XII. I dare to utter something, O Trinity; and may pardon be granted to my folly, for the risk is to my soul. I too am an Image of God, of the Heavenly Glory, though I be placed on earth. I cannot believe that I am saved by one who is my equal. If the Holy Ghost is not God, let Him first be made God, and then let Him deify me His equal. But now what deceit this is on the part of grace, or rather of the givers of grace, to believe in God and to come away godless; by one set of questions and confessions leading to another set of conclusions. Alas for this fair fame, if after the Layer I am blackened, if I am to see those who are not yet cleansed brighter than myself; if I am cheated by the heresy of my Baptizer; if I seek for the stronger Spirit and find Him not. Give me a second Font before you think evil of the first. Why do you grudge me a complete regeneration? Why do you make me, who am the Temple of the Holy Ghost as of God, the habitation of a creature? Why do you honour part of what belongs to me, and dishonour part, judging falsely of the Godhead, to cut me off from the Gift, or rather to cut me in two by the gift? Either honour the Whole, or dishonour the Whole, O new Theologian, that, if you are wicked, you may at any rate be consistent with yourself, and not judge unequally of an equal nature.

XIII. To sum up my discourse:—Glorify Him with the Cherubim, who unite the Three Holies into One Lord,(a) and so far indicate the Primal Substance as their wings open to the diligent. With David be enlightened, who said to the Light, In Thy Light shall we see Light,(b) that is, in the Spirit we shall see the Son; and what can be of further reaching ray? With John thunder, sounding forth nothing that is low or earthly concerning God, but what is high and heavenly, Who is in the beginning, and is with God, and is God the Word,(g) and true God of the true Father, and not a good fellow- servant honoured only with the title of Son; and the Other Comforter (other, that is, from the Speaker, Who was the Word of God). And when you read, I and the Father are One,(d) keep before your eyes the Unity of Substance; but when you see, "We will come to him, and make Our abode with him,"(e) remember the distinction of Persons; and when you see the Names, Father, Son, and Holy Ghost, think of the Three Personalities.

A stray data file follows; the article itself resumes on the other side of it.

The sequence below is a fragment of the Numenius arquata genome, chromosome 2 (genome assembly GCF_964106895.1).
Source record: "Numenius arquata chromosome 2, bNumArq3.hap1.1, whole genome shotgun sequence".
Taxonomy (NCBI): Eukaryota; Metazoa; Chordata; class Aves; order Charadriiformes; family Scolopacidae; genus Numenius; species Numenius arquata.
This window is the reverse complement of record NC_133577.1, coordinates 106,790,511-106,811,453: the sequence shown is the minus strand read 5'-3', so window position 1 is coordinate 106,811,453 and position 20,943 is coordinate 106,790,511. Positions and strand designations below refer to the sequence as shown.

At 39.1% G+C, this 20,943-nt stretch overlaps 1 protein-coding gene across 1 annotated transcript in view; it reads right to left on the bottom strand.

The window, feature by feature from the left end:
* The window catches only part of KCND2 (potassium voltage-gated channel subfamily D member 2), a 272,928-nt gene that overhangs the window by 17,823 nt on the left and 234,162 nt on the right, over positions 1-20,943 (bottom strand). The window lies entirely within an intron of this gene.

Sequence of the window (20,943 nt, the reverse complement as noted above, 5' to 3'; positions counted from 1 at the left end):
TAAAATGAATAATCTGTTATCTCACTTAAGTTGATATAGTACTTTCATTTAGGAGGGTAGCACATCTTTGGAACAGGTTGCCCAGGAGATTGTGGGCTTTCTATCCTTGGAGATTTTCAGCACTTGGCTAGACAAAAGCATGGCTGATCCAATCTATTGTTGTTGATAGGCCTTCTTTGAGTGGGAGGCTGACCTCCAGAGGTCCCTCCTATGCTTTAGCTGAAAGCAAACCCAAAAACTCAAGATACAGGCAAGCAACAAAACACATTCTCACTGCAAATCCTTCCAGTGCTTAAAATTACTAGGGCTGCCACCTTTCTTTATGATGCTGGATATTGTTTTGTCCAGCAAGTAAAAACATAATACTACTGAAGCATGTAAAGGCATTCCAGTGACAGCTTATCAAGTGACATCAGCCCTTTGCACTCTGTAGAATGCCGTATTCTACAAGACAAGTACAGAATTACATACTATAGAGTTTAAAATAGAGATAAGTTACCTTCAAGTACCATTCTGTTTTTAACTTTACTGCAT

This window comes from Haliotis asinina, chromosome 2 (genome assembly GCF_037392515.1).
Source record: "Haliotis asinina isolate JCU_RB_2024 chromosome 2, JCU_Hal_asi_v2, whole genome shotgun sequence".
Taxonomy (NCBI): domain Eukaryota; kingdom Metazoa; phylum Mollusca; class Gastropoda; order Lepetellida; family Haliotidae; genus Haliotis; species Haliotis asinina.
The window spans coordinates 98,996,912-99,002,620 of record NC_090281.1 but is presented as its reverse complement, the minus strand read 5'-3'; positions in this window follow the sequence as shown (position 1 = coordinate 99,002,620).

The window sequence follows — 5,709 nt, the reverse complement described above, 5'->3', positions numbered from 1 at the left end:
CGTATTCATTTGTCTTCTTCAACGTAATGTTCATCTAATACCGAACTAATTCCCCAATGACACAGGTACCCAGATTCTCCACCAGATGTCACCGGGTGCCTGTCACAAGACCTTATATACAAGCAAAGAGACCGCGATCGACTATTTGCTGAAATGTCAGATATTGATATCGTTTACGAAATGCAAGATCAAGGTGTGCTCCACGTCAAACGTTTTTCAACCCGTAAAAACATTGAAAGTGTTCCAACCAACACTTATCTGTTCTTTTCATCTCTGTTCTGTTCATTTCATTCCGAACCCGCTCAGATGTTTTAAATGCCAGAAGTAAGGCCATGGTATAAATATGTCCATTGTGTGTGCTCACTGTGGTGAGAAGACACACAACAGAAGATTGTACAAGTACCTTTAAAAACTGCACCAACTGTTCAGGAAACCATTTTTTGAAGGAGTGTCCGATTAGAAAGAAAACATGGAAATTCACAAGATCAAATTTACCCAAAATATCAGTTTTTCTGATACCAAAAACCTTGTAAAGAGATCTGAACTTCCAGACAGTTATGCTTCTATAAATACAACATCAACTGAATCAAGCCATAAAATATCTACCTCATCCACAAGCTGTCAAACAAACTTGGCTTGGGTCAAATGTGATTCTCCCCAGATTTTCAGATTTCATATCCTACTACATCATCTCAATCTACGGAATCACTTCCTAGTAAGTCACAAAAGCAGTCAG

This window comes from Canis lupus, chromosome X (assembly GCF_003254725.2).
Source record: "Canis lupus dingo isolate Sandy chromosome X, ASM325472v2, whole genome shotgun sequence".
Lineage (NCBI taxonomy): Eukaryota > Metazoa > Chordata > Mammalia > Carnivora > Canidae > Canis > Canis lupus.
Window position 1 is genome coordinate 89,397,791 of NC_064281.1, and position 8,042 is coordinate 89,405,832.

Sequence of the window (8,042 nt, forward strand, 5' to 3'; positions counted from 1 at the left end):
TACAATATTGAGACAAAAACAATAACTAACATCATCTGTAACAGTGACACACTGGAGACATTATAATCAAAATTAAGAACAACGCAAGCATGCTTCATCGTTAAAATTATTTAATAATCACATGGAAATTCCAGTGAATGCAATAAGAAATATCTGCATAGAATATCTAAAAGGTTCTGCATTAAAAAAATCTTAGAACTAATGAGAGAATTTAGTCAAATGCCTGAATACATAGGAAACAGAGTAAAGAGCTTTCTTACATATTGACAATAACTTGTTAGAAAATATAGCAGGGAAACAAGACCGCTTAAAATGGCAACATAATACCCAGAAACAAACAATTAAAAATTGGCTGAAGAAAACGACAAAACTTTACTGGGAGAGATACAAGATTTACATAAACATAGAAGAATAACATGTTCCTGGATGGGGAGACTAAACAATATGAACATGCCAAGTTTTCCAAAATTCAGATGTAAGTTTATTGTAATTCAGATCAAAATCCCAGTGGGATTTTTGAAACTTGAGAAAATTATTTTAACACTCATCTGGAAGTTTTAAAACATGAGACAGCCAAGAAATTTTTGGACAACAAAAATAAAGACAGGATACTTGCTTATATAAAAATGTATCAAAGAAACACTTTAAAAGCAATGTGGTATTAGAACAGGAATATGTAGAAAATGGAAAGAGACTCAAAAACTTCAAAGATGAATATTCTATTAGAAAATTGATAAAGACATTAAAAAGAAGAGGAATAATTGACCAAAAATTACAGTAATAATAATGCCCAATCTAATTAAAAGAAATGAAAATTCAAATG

XIV. With Luke be inspired as you study the Acts of the Apostles. Why do you range yourself with Ananias and Sapphira, those vain embezzlers (if indeed the theft of one's own property be a vain thing) and that by appropriating, not silver nor any other cheap and worthless thing, like a wedge of gold,(z) or a didrachma, as did of old a rapacious soldier; but stealing the Godhead Itself, and lying, not to men but to God, as you have heard. What? Will you not reverence even the authority of the Spirit Who breathes upon whom, and when, and as He wills? He comes upon Cornelius and his companions before Baptism, to others after Baptism, by the hands of the Apostles; so that from both sides, both from the fact that He comes in the guise of a Master and not of a Servant, and from the fact of His being sought to make perfect, the Godhead of the Spirit is testified.

XV. Speak of God with Paul, who was caught up to the third Heaven,(a) and who sometimes counts up the Three Persons, and that in varied order, not keeping the same order, but reckoning one and the same Person now first, now second, now third; and for what purpose? Why, to shew the equality of the Nature. And sometimes he mentions Three, sometimes Two or One, became That which is not mentioned is included. And sometimes he attributes the operation of God to the Spirit, as in no respect different from Him, and sometimes instead of the Spirit he brings in Christ; and at times he separates the Persons saying, "One God, of whom are all things, and we in Him; and one Lord Jesus Christ, by whom are all things, and we by Him;"(b) at other times he brings together the one Godhead, "For of Him and through Him and in Him are all things;"(g) that is, through the Holy Ghost, as is shown by many places in Scripture. To Him be glory for ever and ever. Amen.

Taken from "The Early Church Fathers and Other Works" originally published by Wm. B. Eerdmans Pub. Co. in English in Edinburgh, Scotland, beginning in 1867. (LNPF II/VII, Schaff and Wace). The digital version is by The Electronic Bible Society, P.O. Box 701356, Dallas, TX 75370, 214-407-WORD.